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Money Moves: Cardi B vs. Taylor Swift Made Us Care About the Billboard Hot 100 Again

“Bodak Yellow” reigns, besting “Look What You Made Me Do.” Why do we care so much?

Getty Images/Ringer illustration

Listen closely. Do you hear it? The clip-clip-clop of a nation doing a celebratory Shmoney dance in Christian Louboutin heels? That’s because THERE’S A NEW NO. 1 SONG IN THIS GODFORSAKEN COUNTRY, AND IT’S CARDI B’S “BODAK YELLOW.” This is, oddly enough, a very big deal.

A staggering number of people were emotionally invested in the Billboard singles chart last week. Prior to last week’s Hot 100 race, it was difficult to recall a time when people cared this much about the chart returns since the montage in That Thing You Do! where the Wonders watch their song climb the charts. And that was a movie. Cardi B is real life. There was a refreshing IRL intrigue playing out atop the Hot 100 last week, as Taylor Swift’s monotonous single “Look What You Made Me Do” held onto the no. 1 spot for a third straight week but faced a formidable threat from the-little-freestyle-that-could, Cardi B’s surprise smash “Bodak Yellow.” This week, “Look What You Made Me Do” falls all the way to no. 3, one spot below Post Malone and 21 Savage’s “Rockstar.” My condolences, Taylor. Being bested by the guy behind “White Iverson” is perhaps a fate worse than falling off the charts entirely.

After last week’s close race, the respective fandoms kicked into overdrive. Interview magazine talked to some members of the Bardi Gang who were streaming “Bodak” on repeat to help their queen rise to no. 1. In the other corner, some of Nicki Minaj’s Barbz and Taylor’s Swifties joined forces (temporarily) to repeatedly stream “Look What You Made Me Do.” (Minaj’s “Anaconda” was the last song by a solo female rapper to climb that high on the charts, but it reached only no. 2, and some of her fans did not want Cardi to surpass it.) Cardi, to her credit, hasn’t had anything bad to say about her chart rivals—if anything, she’s been supportive. When one of the more benevolent Swifties tweeted last week, “if anyone takes the number one spot from Taylor, we want it to be Cardi!” she replied directly, “Awww that’s sooo sweet, I love me some Taylor Swift my freaking self.” This weekend, a video circulated on Twitter of Cardi singing “Look What You Made Me Do” in the back of a car, her tone expressing more appreciation than condescension. She was the underdog—it’s hard not to root for her.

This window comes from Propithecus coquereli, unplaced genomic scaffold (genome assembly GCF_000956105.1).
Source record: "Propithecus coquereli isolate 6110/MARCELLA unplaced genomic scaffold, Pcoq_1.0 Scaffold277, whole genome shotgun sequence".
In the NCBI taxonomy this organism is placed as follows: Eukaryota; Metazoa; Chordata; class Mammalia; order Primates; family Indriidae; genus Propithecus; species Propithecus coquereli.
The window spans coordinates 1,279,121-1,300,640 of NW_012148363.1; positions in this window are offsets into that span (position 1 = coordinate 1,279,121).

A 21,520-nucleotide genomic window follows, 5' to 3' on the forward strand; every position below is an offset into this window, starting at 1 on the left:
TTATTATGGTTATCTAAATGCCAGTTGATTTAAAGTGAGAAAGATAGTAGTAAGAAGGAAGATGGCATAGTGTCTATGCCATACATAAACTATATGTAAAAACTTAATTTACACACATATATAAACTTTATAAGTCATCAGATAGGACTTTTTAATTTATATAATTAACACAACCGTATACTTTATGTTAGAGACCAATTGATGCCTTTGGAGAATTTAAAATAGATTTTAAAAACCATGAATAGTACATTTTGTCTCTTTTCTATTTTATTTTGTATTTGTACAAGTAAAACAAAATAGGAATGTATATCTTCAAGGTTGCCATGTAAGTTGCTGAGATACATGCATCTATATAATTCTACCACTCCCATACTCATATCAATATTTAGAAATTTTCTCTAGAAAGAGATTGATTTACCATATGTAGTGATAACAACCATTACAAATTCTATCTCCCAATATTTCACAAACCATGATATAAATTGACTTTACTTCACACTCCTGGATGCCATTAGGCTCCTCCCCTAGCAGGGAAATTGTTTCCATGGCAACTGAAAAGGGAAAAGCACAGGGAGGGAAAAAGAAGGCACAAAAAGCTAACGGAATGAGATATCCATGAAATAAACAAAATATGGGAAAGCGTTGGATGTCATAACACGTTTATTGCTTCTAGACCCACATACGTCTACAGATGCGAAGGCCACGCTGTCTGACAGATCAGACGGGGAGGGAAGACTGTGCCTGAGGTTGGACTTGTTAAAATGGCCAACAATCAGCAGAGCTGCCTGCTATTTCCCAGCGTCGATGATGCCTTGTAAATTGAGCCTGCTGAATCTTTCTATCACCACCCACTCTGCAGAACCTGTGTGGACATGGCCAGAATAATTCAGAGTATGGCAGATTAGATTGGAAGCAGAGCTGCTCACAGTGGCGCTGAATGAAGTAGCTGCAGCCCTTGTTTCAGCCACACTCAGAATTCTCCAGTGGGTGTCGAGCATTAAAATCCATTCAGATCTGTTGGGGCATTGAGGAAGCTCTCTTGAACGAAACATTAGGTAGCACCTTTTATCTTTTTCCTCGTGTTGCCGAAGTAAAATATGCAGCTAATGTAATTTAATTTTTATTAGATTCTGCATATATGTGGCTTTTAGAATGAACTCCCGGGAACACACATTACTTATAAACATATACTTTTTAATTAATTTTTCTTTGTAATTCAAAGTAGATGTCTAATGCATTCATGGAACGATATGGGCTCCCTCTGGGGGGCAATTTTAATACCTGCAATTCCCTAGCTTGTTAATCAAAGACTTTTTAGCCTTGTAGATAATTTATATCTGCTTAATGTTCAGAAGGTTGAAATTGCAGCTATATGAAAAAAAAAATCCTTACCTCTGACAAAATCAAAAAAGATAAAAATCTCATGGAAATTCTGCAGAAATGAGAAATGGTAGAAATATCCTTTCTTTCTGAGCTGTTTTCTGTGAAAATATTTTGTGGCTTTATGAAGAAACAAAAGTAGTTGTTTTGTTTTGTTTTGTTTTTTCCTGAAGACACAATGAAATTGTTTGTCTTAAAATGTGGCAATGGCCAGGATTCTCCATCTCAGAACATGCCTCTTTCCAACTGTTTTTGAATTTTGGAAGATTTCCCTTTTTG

Swift, on the other hand, has stayed silent on the matter. To be fair, she has made very few public comments about anything since putting out her two latest singles, and is most likely sequestered in the studio right now, finishing up her forthcoming album, Reputation. But Swift’s silences carry added weight these days—increasingly, they feel more strategic than her words. Swift has refrained from saying anything about Donald Trump’s election, which many critics read as a refusal to alienate the Trump-supporting members of her fan base. Cardi B, on the other hand, has been openly critical of Trump (and, in interviews last year, spoke admiringly of Bernie Sanders), and her criticisms of the man she calls “Carrot face” clearly did not compromise her song’s success. (She continued to tweet criticisms of Trump and his lack of support for Puerto Rico the week leading up to her song hitting no. 1, although she did take heat Sunday for directing an Asian slur at Kim Jong-un, in a tweet she’s since edited.)

During her ascension, Cardi B has achieved quite a few impressive milestones: She’s the first female rapper in 19 years and the second in history to have a no. 1 song without a featured artist (Lauryn Hill was the only other artist to do this, with 1998’s “Doo Wop (That Thing),”) and only the fifth female rapper ever to hit no. 1 at all. Cardi has a long way to go before she approaches the whopping 79 charting singles on which Nicki Minaj has appeared. But with her first, unlikely smash hit, Cardi B already finds herself in a rarefied league.

Rivalries between female artists are often reduced to catfights, but this story is bigger than that. What made the chart battle between Cardi B and Taylor Swift so interesting wasn’t that it was a battle between two female artists, but a duel between new and old definitions of chart success. Though she’s only a few years older than Cardi, Swift’s rollout has been strategically old-school: push for purchased downloads over streams, debut your video at the VMAs, orchestrate corporate partnerships that will make your song and album too big to fail.

Viral-sensation-turned-reality-star-turned-recording-artist Cardi came up a different, more serendipitous way—one so new that it wasn’t even fathomable the last time Swift sought chart domination with her blockbuster 2014 album 1989. The success of “Bodak” indicates how much the music industry has changed while Swift’s been away, and the ways in which she may have to adapt her approach to make Reputation as big a hit as its predecessor. Still, not everything has to be viewed as a competition, and if Cardi B and Taylor Swift are united in anything it’s the strange feat they both managed to pull off last week: making people care about the Billboard Hot 100 again.